Vatican: Pontiff Didn't Attack U.N.

Clarifies Comments Made to NGOs

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VATICAN CITY, DEC. 3, 2007 (Zenit.org).- Benedict XVI has not accused the United Nations of moral relativism, despite some media reports, explained a Vatican spokesman.

Jesuit Father Federico Lomdardi said today that "forced journalistic interpretations" were spread in various media outlets regarding the speech that the Holy Father gave Saturday to the first Forum of Catholic-Inspired Nongovernmental Organizations (NGOs), organized by the Secretariat of State and held in the Vatican last weekend.

"It is important to respect with attention the letter and the spirit of what one says, in particular the Pope, because forced journalistic interpretations, with attention-seeking headlines, can cause unintended burdens and provoke unjustified tensions," declared the director of the Vatican press office.

"The Pope said exactly, 'International discussions often seem marked by a relativistic logic.' In contrast to what was written, he had not attacked the United Nations, nor had he said that it is 'dominated' by moral relativism," explained Father Lombardi.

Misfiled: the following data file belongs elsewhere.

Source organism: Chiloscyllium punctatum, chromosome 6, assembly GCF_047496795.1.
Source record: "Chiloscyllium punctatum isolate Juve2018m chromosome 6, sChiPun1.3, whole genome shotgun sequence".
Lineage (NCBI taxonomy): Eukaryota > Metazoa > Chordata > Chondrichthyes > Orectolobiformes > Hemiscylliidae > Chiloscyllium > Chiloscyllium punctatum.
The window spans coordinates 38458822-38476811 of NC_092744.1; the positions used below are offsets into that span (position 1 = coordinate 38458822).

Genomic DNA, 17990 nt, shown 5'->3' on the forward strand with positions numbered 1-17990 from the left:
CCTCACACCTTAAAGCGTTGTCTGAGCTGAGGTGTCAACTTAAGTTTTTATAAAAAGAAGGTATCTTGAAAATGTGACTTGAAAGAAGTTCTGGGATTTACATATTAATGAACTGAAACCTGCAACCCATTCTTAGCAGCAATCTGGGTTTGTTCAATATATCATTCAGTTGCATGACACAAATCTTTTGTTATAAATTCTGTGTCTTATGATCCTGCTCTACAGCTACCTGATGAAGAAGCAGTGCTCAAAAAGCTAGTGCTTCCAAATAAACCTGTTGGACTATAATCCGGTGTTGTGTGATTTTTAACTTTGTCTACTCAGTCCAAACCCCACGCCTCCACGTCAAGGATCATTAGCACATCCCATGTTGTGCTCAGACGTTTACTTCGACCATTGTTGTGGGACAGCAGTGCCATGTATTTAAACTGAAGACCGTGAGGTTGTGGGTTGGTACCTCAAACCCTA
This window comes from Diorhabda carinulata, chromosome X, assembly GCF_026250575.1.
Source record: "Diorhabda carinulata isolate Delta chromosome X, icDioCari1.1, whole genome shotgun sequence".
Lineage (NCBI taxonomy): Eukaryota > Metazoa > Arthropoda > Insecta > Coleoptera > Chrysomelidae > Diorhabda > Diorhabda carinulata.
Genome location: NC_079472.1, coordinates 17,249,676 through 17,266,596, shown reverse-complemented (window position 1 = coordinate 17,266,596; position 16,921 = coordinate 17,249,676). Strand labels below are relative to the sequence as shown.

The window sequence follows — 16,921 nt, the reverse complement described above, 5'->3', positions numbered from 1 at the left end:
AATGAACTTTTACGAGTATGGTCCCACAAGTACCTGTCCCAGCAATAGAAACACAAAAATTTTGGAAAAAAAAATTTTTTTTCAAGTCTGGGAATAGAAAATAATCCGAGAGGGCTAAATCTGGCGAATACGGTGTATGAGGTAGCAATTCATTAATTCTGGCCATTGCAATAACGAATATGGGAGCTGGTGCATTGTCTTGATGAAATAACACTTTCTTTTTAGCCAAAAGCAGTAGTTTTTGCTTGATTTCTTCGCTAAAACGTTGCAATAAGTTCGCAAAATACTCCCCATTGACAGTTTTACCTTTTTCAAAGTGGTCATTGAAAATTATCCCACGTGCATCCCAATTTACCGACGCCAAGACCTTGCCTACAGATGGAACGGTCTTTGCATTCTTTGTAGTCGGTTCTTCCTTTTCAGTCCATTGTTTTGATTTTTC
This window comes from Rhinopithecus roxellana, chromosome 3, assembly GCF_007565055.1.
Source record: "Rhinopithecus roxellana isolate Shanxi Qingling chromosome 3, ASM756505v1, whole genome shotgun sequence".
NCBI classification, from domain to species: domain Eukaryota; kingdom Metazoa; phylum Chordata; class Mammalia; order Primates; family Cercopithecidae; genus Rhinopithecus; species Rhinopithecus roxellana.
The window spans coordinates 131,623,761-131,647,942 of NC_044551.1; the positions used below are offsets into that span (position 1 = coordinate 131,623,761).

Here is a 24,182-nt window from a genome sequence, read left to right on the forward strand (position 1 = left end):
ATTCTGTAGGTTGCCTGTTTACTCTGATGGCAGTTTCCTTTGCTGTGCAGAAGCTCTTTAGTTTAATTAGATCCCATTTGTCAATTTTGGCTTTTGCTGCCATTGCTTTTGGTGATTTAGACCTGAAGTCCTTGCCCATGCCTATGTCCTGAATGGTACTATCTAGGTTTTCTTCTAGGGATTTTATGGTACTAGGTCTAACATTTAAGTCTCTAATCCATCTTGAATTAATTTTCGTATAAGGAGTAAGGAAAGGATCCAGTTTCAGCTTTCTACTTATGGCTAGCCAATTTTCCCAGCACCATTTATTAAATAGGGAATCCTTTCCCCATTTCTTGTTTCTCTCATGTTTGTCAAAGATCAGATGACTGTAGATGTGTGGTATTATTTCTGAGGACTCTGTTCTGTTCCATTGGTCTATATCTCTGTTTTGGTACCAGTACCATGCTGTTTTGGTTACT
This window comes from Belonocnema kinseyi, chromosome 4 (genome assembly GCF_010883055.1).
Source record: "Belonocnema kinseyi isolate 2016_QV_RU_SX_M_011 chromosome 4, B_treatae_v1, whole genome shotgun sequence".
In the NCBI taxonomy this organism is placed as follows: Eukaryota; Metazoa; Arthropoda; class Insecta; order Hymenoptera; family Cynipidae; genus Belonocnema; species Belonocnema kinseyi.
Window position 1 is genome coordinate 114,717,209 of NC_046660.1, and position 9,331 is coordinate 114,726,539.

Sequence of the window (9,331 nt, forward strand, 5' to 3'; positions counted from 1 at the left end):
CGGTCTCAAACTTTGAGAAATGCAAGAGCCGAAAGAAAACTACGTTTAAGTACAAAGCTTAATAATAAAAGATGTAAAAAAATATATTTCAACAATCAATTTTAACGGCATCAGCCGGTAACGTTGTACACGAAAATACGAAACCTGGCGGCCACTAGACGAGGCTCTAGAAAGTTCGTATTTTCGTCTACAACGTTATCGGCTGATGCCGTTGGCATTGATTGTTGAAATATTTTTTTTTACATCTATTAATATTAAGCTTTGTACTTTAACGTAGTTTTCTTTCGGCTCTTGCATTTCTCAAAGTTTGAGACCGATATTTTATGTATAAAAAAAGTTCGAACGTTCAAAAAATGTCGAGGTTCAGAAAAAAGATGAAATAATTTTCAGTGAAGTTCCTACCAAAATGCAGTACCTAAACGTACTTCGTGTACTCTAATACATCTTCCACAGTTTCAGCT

He continued: "Benedict XVI, as well as his predecessors, is perfectly conscious of the importance of the United Nations for peace and the defense of human rights, to the point that with joy he has accepted the invitation to visit the glass palace of New York next year."

"One does not have to see attacks where there are none," added the Vatican spokesman.

Responding to the media reports, U.N. spokesman Farhan Haq affirmed that "the United Nations was born from an agreement among states, and it shouldn't be forgotten that one of the cornerstones of the United Nations is the Universal Declaration of the Rights of Man."

He added that the ethical principles of the founding document of the United Nations are the same as those the Pope draws on, and they "are not negotiable by their nature and by their role as the foundation of social life."

Benedict XVI will visit the U.N. headquarters in April as part of his apostolic visit to the United States.